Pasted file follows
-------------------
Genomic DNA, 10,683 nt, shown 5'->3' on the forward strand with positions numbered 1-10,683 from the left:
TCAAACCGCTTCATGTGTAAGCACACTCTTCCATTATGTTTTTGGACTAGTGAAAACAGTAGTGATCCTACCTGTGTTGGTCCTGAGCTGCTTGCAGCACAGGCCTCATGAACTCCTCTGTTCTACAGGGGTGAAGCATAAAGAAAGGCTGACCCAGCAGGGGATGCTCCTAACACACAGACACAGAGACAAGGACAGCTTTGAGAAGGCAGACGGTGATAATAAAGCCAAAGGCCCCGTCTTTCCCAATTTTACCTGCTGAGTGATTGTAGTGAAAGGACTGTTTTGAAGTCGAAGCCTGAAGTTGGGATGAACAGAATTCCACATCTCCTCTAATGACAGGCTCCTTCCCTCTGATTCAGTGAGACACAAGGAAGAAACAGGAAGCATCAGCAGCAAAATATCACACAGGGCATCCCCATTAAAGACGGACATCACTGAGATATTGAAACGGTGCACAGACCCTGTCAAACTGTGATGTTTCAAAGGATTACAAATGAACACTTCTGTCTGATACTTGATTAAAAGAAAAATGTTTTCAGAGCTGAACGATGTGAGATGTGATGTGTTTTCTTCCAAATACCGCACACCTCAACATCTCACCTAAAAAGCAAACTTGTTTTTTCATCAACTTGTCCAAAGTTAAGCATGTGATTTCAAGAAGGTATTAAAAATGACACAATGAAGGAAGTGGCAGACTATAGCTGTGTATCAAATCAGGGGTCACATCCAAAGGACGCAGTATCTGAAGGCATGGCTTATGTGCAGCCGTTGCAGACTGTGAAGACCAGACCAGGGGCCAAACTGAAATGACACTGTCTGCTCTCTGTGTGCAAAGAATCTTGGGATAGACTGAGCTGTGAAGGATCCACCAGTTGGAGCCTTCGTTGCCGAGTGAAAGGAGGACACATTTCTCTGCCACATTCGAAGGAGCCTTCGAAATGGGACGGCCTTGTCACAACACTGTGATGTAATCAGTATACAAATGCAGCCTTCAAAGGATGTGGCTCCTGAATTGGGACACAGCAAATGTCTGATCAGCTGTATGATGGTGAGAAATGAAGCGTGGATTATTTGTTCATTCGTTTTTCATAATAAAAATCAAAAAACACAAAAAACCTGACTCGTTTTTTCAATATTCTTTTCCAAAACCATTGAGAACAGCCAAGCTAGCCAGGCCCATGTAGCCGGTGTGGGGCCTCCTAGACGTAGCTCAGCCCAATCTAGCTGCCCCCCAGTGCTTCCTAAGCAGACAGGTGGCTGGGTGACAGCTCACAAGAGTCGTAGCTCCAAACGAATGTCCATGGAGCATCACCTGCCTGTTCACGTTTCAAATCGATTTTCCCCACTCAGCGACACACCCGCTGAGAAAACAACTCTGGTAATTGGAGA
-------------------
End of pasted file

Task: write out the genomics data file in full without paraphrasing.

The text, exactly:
Genomic DNA, 10,683 nt, shown 5'->3' on the forward strand with positions numbered 1-10,683 from the left:
TCAAACCGCTTCATGTGTAAGCACACTCTTCCATTATGTTTTTGGACTAGTGAAAACAGTAGTGATCCTACCTGTGTTGGTCCTGAGCTGCTTGCAGCACAGGCCTCATGAACTCCTCTGTTCTACAGGGGTGAAGCATAAAGAAAGGCTGACCCAGCAGGGGATGCTCCTAACACACAGACACAGAGACAAGGACAGCTTTGAGAAGGCAGACGGTGATAATAAAGCCAAAGGCCCCGTCTTTCCCAATTTTACCTGCTGAGTGATTGTAGTGAAAGGACTGTTTTGAAGTCGAAGCCTGAAGTTGGGATGAACAGAATTCCACATCTCCTCTAATGACAGGCTCCTTCCCTCTGATTCAGTGAGACACAAGGAAGAAACAGGAAGCATCAGCAGCAAAATATCACACAGGGCATCCCCATTAAAGACGGACATCACTGAGATATTGAAACGGTGCACAGACCCTGTCAAACTGTGATGTTTCAAAGGATTACAAATGAACACTTCTGTCTGATACTTGATTAAAAGAAAAATGTTTTCAGAGCTGAACGATGTGAGATGTGATGTGTTTTCTTCCAAATACCGCACACCTCAACATCTCACCTAAAAAGCAAACTTGTTTTTTCATCAACTTGTCCAAAGTTAAGCATGTGATTTCAAGAAGGTATTAAAAATGACACAATGAAGGAAGTGGCAGACTATAGCTGTGTATCAAATCAGGGGTCACATCCAAAGGACGCAGTATCTGAAGGCATGGCTTATGTGCAGCCGTTGCAGACTGTGAAGACCAGACCAGGGGCCAAACTGAAATGACACTGTCTGCTCTCTGTGTGCAAAGAATCTTGGGATAGACTGAGCTGTGAAGGATCCACCAGTTGGAGCCTTCGTTGCCGAGTGAAAGGAGGACACATTTCTCTGCCACATTCGAAGGAGCCTTCGAAATGGGACGGCCTTGTCACAACACTGTGATGTAATCAGTATACAAATGCAGCCTTCAAAGGATGTGGCTCCTGAATTGGGACACAGCAAATGTCTGATCAGCTGTATGATGGTGAGAAATGAAGCGTGGATTATTTGTTCATTCGTTTTTCATAATAAAAATCAAAAAACACAAAAAACCTGACTCGTTTTTTCAATATTCTTTTCCAAAACCATTGAGAACAGCCAAGCTAGCCAGGCCCATGTAGCCGGTGTGGGGCCTCCTAGACGTAGCTCAGCCCAATCTAGCTGCCCCCCAGTGCTTCCTAAGCAGACAGGTGGCTGGGTGACAGCTCACAAGAGTCGTAGCTCCAAACGAATGTCCATGGAGCATCACCTGCCTGTTCACGTTTCAAATCGATTTTCCCCACTCAGCGACACACCCGCTGAGAAAACAACTCTGGTAATTGGAGA